Walking faster can actually increase the length of your life
Researchers at the University of Sydney have found that walking faster comes along with some potentially life-saving benefits. The risk of all-cause mortality was reduced by 20 percent in people who reported walking at an average pace, while the risk was lowered by 24 percent among those who kept a fast pace.
The researchers also investigated the effect of walking speeds on heart health, and found that the risk of cardiovascular disease mortality can be reduced by up to 24 percent as well – simply by walking faster.
The health advantages of picking up the pace while walking were found to be the most pronounced in older adults aged 60 and over. Older individuals who walked at an average pace had a 46 percent reduction in the risk of fatal cardiovascular causes. Among fast walkers, the risk of death from cardiovascular disease was reduced by 53 percent.
“A fast pace is generally five to seven kilometers per hour, but it really depends on a walker’s fitness levels; an alternative indicator is to walk at a pace that makes you slightly out of breath or sweaty when sustained,” explained study lead author Professor Emmanuel Stamatakis.
The research team used data from 11 surveys in England and Scotland conducted between 1994 and 2008, in which participants self-reported their walking pace. They linked mortality records with these results, while adjusting for factors such as age, sex, and body mass index.
“Walking pace is associated with all-cause mortality risk, but its specific role – independent from the total physical activity a person undertakes – has received little attention until now,” said Professor Stamatakis.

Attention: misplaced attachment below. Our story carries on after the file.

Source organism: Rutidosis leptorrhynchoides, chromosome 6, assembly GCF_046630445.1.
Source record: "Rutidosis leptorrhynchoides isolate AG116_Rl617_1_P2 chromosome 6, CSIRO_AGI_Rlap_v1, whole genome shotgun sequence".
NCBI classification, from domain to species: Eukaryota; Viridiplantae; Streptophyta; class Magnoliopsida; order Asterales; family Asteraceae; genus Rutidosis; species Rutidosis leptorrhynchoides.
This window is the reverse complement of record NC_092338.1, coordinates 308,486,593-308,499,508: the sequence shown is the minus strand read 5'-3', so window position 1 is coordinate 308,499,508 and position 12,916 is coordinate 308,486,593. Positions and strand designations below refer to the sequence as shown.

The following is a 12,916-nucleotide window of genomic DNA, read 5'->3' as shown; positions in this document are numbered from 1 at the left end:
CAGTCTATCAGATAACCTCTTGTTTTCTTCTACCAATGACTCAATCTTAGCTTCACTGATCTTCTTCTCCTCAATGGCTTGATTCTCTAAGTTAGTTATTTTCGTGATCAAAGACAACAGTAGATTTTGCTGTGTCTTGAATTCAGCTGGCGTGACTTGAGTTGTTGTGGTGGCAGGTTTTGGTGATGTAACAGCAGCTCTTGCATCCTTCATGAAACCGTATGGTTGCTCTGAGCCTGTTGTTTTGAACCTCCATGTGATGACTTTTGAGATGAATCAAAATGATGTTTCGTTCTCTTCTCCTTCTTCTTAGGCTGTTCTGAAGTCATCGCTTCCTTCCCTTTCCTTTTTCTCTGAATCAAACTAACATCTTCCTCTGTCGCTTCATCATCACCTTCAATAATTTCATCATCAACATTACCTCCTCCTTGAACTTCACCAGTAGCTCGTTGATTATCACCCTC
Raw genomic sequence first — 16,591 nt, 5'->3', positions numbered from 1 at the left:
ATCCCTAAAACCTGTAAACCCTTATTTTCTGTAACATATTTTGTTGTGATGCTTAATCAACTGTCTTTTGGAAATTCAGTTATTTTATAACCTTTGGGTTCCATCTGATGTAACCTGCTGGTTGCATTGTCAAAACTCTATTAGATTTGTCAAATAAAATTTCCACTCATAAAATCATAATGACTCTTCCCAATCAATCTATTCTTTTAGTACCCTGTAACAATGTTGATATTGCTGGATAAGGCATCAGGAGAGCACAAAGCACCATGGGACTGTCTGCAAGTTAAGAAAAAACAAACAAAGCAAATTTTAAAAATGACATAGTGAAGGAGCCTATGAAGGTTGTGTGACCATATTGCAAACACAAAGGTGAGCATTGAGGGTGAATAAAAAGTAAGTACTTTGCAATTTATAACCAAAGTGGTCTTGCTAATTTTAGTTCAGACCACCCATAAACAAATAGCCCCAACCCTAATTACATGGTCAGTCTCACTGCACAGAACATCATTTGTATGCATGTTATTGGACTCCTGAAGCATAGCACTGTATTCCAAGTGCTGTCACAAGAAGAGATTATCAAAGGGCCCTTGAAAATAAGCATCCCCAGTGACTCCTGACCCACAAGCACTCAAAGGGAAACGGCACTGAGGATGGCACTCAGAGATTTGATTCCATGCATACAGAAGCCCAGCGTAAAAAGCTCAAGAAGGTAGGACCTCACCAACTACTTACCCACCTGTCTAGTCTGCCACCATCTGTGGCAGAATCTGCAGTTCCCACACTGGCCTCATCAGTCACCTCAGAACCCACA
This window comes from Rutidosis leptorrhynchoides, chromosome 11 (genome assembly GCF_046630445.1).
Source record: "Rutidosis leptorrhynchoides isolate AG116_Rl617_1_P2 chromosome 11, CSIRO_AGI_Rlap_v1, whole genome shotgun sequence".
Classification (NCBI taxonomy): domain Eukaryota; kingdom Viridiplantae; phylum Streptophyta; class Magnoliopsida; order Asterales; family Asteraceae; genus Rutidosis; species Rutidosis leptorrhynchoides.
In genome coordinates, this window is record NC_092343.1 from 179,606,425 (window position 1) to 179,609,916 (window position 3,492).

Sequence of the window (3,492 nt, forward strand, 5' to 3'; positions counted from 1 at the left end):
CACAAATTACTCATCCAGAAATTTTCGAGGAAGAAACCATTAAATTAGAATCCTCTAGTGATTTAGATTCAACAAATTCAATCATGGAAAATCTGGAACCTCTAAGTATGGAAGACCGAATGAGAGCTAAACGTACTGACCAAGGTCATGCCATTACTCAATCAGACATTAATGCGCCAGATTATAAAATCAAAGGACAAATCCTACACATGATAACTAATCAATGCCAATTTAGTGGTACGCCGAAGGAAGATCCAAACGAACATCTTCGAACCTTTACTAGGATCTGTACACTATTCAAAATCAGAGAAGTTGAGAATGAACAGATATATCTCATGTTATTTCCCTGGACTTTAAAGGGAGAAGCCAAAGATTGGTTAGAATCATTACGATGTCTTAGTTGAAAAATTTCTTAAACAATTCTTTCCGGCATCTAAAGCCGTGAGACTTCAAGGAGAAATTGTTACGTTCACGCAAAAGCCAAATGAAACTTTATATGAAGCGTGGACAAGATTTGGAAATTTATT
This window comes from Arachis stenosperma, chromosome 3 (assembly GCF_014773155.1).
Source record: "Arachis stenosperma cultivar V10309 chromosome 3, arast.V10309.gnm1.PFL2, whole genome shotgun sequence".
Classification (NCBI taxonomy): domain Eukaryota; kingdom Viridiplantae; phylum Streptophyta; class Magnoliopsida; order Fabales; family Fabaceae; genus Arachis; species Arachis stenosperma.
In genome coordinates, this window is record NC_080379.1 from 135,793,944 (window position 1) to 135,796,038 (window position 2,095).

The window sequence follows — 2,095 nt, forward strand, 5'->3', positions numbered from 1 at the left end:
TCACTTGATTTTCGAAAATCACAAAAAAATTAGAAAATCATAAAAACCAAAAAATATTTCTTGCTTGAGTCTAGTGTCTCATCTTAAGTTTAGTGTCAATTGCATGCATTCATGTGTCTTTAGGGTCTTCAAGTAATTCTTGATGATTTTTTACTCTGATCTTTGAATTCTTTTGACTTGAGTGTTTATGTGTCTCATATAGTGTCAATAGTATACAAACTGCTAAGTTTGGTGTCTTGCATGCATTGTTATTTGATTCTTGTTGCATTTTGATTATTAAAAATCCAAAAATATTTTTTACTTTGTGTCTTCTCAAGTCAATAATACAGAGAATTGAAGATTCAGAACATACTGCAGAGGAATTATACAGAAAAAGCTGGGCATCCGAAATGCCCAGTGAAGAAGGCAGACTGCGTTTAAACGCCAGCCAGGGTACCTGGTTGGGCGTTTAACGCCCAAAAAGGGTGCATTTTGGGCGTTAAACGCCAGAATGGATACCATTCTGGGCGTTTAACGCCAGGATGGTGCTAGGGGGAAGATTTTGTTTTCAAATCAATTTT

“While sex and body mass index did not appear to influence outcomes, walking at an average or fast pace was associated with a significantly reduced risk of all-cause mortality and cardiovascular disease. There was no evidence to suggest pace had a significant influence on cancer mortality however.”
According to the researchers, the study findings highlight a need for emphasis on walking pace in public health messages.
“Separating the effect of one specific aspect of physical activity and understanding its potentially causal association with risk of premature death is complex,” said Professor Stamatakis.
“Assuming our results reflect cause and effect, these analyses suggest that increasing walking pace may be a straightforward way for people to improve heart health and risk for premature mortality – providing a simple message for public health campaigns to promote.”
“Especially in situations when walking more isn’t possible due to time pressures or a less walking-friendly environment, walking faster may be a good option to get the heart rate up – one that most people can easily incorporate into their lives.”
The research is published in the British Journal of Sports Medicine.